The First Family Of Comic Books


Written By Desi LaSalle

In 1961 Stan Lee and Jack Kirby created the first superhero team title for Marvel comics. It was about a dysfunctional, yet loving, family with incredible powers and abilities that resulted from exposure to cosmic rays in outer space. The initial run of Stan the Man and Kirby is considered a classic with the introduction of characters such as Galactus, Silver Surfer, The Mole Man and Doctor Doom. One of the biggest differences that set the Fantastic Four comic apart from anything else is the fact that the protagonists had no secret identities and were basically celebrities to a public that were witnesses to their heroic deeds, all for the greater good. Over the years great artists such as Roy Thomas, John Buscema, George Perez, Steve Englehart, Walt Simonson and John Byrne have all contributed their own piece of magic to this flagship title for Marvel. The Fantastic Four was a dose of adventuresome realism, comedy and science fiction all at the same time. Marketed  as “ The Worlds Greatest Magazine”, I am completely baffled to why Marvel does not have a Fantastic Four comic being published right now, it is both tragic and sad. The recent colossal flop of the Fantastic Four movie should not in any way, shape or form, be tied to the ultimate fate of this once great comic book. If Hollywood studios cannot adequately portray on the screen the magic of certain comic book super-heroes, it should not have influence over whether or not the book should be published on a monthly basis. Marvel’s decision to not have a Fantastic Four comic on the shelves right now is a travesty. As an avid comic book fan I am greatly saddened by this fact.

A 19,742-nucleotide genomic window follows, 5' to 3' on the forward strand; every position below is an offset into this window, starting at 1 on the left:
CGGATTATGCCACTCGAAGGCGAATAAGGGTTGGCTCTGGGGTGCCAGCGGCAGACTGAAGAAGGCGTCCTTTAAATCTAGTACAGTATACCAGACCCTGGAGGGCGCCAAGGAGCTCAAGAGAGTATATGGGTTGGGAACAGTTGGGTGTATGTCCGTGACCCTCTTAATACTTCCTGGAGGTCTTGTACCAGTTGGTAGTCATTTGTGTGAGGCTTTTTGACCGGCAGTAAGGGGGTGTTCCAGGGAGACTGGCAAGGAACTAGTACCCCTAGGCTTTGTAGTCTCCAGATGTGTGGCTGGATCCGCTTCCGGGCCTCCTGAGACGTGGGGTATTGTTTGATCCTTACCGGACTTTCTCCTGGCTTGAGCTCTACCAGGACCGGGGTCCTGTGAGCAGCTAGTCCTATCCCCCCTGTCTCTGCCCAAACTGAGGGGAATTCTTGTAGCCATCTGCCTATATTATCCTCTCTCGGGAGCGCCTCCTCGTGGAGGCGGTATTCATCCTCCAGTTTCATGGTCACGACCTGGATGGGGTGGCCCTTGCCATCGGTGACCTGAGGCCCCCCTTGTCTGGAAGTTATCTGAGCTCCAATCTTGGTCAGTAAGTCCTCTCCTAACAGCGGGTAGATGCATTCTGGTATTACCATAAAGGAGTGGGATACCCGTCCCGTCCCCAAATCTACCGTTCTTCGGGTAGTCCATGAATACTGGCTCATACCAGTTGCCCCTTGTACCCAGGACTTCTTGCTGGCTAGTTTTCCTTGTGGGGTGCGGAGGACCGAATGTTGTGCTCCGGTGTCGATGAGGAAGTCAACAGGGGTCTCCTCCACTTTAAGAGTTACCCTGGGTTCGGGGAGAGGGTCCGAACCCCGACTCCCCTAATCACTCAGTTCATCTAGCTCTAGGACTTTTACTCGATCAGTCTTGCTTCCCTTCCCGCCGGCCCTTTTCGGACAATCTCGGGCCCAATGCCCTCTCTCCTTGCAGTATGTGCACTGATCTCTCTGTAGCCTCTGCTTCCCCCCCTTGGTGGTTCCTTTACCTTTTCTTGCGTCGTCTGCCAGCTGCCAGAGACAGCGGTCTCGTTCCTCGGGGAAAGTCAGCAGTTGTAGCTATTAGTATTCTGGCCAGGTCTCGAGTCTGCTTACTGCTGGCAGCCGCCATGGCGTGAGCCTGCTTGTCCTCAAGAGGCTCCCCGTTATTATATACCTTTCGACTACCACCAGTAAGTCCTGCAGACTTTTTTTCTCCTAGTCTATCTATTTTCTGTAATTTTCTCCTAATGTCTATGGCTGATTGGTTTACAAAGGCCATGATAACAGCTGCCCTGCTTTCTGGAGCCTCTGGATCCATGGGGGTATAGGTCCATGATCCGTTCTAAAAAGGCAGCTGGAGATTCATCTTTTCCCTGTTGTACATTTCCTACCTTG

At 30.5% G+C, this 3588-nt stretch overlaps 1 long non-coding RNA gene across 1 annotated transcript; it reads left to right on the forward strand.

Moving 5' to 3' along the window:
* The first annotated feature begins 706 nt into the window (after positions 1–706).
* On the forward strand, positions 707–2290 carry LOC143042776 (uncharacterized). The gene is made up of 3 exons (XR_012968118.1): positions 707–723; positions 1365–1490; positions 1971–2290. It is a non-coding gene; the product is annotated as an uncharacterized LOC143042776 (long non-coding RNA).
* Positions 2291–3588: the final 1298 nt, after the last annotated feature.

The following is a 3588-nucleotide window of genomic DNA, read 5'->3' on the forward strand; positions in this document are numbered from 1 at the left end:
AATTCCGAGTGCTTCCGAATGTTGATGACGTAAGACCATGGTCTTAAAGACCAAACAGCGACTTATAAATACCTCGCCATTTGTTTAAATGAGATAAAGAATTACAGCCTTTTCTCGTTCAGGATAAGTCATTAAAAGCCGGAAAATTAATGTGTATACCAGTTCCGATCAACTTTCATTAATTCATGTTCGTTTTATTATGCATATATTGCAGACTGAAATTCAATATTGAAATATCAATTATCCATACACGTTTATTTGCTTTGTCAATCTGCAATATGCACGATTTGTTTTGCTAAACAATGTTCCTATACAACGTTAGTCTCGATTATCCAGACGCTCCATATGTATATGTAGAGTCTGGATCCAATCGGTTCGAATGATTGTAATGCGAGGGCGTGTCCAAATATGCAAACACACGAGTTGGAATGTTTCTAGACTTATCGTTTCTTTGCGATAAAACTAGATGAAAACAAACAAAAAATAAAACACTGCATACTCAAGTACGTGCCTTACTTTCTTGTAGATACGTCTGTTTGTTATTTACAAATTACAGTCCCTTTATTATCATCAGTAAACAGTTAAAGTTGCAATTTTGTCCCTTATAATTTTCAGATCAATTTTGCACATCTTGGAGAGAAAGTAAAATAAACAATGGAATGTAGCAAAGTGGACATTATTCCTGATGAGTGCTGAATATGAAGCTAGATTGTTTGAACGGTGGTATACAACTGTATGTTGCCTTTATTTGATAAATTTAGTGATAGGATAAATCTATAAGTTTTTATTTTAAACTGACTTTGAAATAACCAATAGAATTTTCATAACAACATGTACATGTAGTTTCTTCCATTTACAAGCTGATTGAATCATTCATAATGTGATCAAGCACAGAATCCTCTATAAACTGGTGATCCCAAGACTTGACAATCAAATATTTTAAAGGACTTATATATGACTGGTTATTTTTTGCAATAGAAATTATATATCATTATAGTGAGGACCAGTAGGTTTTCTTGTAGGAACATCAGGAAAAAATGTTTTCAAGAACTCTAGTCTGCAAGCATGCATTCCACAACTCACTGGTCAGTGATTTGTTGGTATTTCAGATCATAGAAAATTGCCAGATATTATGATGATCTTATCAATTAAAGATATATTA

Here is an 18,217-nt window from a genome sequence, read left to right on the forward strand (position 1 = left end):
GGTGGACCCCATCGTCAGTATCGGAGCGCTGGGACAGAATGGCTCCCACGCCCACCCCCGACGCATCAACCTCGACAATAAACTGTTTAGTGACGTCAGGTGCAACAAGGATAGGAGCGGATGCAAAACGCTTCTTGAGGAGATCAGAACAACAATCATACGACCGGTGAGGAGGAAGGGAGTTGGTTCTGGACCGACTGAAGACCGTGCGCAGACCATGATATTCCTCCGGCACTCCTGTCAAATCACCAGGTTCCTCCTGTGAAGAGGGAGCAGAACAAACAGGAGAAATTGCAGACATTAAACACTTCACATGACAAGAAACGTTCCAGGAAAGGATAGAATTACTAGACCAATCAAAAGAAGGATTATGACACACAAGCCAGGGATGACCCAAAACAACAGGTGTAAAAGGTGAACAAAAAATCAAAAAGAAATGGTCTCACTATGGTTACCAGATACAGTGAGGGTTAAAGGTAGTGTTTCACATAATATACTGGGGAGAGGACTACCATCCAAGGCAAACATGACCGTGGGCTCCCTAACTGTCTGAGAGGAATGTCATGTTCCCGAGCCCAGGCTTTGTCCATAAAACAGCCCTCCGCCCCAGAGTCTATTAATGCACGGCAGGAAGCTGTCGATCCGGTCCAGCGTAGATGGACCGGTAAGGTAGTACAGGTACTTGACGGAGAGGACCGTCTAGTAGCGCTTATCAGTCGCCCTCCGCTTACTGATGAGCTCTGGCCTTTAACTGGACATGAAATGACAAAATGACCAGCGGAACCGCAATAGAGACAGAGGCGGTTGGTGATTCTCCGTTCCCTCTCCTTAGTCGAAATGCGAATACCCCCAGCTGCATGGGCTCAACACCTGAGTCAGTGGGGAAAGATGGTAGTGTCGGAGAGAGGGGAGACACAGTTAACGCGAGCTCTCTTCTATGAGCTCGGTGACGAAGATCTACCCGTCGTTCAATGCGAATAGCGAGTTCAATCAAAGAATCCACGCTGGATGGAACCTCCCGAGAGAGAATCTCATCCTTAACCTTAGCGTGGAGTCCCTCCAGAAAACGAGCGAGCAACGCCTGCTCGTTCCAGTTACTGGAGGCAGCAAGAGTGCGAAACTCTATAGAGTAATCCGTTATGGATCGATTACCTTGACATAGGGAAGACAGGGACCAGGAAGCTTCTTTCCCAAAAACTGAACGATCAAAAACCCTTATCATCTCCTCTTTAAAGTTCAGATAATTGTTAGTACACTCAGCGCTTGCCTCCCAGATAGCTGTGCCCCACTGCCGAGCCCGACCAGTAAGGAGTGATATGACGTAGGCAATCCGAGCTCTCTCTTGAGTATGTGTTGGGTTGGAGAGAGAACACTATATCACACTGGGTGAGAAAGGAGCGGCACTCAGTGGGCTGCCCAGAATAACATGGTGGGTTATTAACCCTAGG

In June of 1984 , I read what I consider to be one of the greatest comic book stories of all time, in my personal opinion, and I highly recommend it to any Fantastic Four fan or comic book fan in general. It is issue #267, “A Small Loss”, written and drawn by John Byrne. In this issue Sue is suffering from labor complications and Reed Richards ends up having to ask Otto Octavius for help. What we get is a story deeply rooted within real life issues (primarily miscarriage and rehabilitation), with an ending that very few people would expect in a comic book. To this day, this story, in this comic book, still resonates to me on a personal level and represents to me what comics should be about. They are great form of literature, a means of great art; not something just for kids to read. The Fantastic Four has always been a cornerstone comic for Marvel, with toys, cartoon shows and four movies that have all, unfortunately, not been able to capture the essence of what makes the Fantastic Four so great. Many of us love this title, even now, when it is nowhere to be seen!? So Marvel, what are you waiting for to bring back the first family of comic books?




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